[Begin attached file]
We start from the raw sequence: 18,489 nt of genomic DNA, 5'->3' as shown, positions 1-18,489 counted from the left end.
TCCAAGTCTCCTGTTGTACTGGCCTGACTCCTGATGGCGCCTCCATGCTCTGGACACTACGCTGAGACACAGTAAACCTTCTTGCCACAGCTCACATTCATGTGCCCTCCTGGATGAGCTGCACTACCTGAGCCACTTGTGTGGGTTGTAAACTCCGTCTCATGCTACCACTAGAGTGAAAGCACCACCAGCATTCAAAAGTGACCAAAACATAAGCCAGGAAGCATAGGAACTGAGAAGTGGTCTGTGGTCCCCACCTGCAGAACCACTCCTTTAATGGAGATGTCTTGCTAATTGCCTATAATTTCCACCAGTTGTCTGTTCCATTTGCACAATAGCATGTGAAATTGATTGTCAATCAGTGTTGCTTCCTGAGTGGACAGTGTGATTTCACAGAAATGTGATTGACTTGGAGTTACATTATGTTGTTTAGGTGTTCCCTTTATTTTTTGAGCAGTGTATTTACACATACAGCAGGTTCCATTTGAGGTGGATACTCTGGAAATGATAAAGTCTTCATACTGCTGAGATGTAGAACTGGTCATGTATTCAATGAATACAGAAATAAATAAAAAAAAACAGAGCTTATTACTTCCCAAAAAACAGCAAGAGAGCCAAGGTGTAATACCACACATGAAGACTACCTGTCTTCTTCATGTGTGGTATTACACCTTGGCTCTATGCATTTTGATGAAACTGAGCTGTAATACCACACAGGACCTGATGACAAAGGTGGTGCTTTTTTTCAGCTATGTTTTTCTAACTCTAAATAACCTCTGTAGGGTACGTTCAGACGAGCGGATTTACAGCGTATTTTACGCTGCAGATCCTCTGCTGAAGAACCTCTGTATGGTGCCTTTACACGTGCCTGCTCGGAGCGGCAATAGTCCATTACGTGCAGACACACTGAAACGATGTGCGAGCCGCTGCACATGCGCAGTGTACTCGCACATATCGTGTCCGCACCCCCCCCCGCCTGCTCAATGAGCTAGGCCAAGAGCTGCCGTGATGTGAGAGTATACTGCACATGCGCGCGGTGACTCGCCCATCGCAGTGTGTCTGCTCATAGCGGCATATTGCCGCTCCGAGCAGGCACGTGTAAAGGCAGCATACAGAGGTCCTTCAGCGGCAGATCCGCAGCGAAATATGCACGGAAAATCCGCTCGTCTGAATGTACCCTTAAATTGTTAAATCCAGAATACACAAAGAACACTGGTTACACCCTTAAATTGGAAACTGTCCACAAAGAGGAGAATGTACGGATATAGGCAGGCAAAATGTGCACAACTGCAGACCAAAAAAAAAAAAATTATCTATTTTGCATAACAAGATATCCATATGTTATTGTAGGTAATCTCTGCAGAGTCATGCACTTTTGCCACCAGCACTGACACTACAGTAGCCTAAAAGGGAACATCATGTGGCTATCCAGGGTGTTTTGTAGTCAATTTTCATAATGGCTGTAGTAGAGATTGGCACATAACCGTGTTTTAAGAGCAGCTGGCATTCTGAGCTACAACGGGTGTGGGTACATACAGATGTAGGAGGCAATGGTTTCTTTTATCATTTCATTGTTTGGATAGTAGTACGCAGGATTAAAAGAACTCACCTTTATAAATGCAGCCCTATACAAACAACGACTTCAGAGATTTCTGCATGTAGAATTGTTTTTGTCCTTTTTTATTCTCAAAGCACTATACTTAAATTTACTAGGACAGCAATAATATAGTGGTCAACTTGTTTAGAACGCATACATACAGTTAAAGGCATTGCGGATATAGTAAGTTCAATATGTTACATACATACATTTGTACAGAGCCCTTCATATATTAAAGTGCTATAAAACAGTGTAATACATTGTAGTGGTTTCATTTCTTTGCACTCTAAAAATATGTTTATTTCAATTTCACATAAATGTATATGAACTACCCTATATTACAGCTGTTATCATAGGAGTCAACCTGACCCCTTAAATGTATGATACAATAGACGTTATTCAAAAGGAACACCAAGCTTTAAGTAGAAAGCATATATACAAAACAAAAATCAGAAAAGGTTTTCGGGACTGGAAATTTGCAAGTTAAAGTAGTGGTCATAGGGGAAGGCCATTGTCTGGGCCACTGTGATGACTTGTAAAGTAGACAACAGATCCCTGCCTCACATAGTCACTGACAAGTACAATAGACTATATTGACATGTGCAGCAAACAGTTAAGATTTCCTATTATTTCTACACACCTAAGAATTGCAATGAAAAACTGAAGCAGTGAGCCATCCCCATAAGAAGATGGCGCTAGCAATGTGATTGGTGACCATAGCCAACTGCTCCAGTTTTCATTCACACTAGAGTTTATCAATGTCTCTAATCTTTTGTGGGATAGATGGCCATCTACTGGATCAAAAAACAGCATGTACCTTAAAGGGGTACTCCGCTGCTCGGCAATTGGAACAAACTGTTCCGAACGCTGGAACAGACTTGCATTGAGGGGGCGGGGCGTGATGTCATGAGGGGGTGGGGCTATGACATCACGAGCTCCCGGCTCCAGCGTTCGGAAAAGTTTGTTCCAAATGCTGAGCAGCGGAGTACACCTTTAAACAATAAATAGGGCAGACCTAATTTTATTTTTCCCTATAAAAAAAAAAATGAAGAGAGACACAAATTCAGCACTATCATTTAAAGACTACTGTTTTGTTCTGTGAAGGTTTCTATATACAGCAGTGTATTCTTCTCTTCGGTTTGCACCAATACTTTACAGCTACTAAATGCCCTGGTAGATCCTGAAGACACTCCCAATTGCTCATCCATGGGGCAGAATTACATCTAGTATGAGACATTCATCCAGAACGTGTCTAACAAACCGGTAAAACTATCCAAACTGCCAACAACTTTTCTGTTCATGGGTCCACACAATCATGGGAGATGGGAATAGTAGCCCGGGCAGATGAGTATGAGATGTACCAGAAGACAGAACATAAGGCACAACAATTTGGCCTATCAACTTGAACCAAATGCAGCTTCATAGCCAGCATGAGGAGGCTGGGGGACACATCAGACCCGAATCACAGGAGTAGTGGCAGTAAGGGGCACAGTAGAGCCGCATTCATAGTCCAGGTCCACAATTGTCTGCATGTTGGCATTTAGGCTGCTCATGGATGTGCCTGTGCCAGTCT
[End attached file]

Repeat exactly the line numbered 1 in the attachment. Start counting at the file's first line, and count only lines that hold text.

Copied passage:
We start from the raw sequence: 18,489 nt of genomic DNA, 5'->3' as shown, positions 1-18,489 counted from the left end.